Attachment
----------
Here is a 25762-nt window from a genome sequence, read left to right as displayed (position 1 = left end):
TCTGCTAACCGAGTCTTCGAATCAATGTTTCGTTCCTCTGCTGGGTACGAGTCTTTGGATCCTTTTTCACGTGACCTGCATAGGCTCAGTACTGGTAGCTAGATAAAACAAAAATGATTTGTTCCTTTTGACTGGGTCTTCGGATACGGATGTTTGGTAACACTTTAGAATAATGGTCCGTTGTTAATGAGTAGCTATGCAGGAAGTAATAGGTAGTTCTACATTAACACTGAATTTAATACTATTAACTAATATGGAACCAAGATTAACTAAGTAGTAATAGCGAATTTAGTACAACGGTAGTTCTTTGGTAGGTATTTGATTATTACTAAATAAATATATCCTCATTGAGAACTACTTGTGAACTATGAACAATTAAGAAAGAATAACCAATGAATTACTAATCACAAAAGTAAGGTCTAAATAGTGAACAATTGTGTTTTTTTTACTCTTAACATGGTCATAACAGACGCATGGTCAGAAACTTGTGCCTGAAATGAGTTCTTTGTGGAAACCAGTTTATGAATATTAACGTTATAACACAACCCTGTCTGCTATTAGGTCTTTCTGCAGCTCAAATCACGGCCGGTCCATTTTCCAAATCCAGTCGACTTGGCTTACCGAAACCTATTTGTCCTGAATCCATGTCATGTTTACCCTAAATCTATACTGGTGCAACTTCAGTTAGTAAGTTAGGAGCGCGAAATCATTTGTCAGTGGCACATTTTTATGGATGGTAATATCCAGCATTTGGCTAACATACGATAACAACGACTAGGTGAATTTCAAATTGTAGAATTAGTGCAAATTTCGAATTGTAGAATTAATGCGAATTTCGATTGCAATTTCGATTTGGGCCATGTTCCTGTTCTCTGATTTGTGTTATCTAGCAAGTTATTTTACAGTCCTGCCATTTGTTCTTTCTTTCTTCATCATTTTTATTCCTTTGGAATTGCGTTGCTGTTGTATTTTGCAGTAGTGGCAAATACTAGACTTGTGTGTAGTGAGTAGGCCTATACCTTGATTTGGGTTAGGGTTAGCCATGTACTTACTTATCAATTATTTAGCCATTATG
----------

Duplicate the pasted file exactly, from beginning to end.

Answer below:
Here is a 25762-nt window from a genome sequence, read left to right as displayed (position 1 = left end):
TCTGCTAACCGAGTCTTCGAATCAATGTTTCGTTCCTCTGCTGGGTACGAGTCTTTGGATCCTTTTTCACGTGACCTGCATAGGCTCAGTACTGGTAGCTAGATAAAACAAAAATGATTTGTTCCTTTTGACTGGGTCTTCGGATACGGATGTTTGGTAACACTTTAGAATAATGGTCCGTTGTTAATGAGTAGCTATGCAGGAAGTAATAGGTAGTTCTACATTAACACTGAATTTAATACTATTAACTAATATGGAACCAAGATTAACTAAGTAGTAATAGCGAATTTAGTACAACGGTAGTTCTTTGGTAGGTATTTGATTATTACTAAATAAATATATCCTCATTGAGAACTACTTGTGAACTATGAACAATTAAGAAAGAATAACCAATGAATTACTAATCACAAAAGTAAGGTCTAAATAGTGAACAATTGTGTTTTTTTTACTCTTAACATGGTCATAACAGACGCATGGTCAGAAACTTGTGCCTGAAATGAGTTCTTTGTGGAAACCAGTTTATGAATATTAACGTTATAACACAACCCTGTCTGCTATTAGGTCTTTCTGCAGCTCAAATCACGGCCGGTCCATTTTCCAAATCCAGTCGACTTGGCTTACCGAAACCTATTTGTCCTGAATCCATGTCATGTTTACCCTAAATCTATACTGGTGCAACTTCAGTTAGTAAGTTAGGAGCGCGAAATCATTTGTCAGTGGCACATTTTTATGGATGGTAATATCCAGCATTTGGCTAACATACGATAACAACGACTAGGTGAATTTCAAATTGTAGAATTAGTGCAAATTTCGAATTGTAGAATTAATGCGAATTTCGATTGCAATTTCGATTTGGGCCATGTTCCTGTTCTCTGATTTGTGTTATCTAGCAAGTTATTTTACAGTCCTGCCATTTGTTCTTTCTTTCTTCATCATTTTTATTCCTTTGGAATTGCGTTGCTGTTGTATTTTGCAGTAGTGGCAAATACTAGACTTGTGTGTAGTGAGTAGGCCTATACCTTGATTTGGGTTAGGGTTAGCCATGTACTTACTTATCAATTATTTAGCCATTATG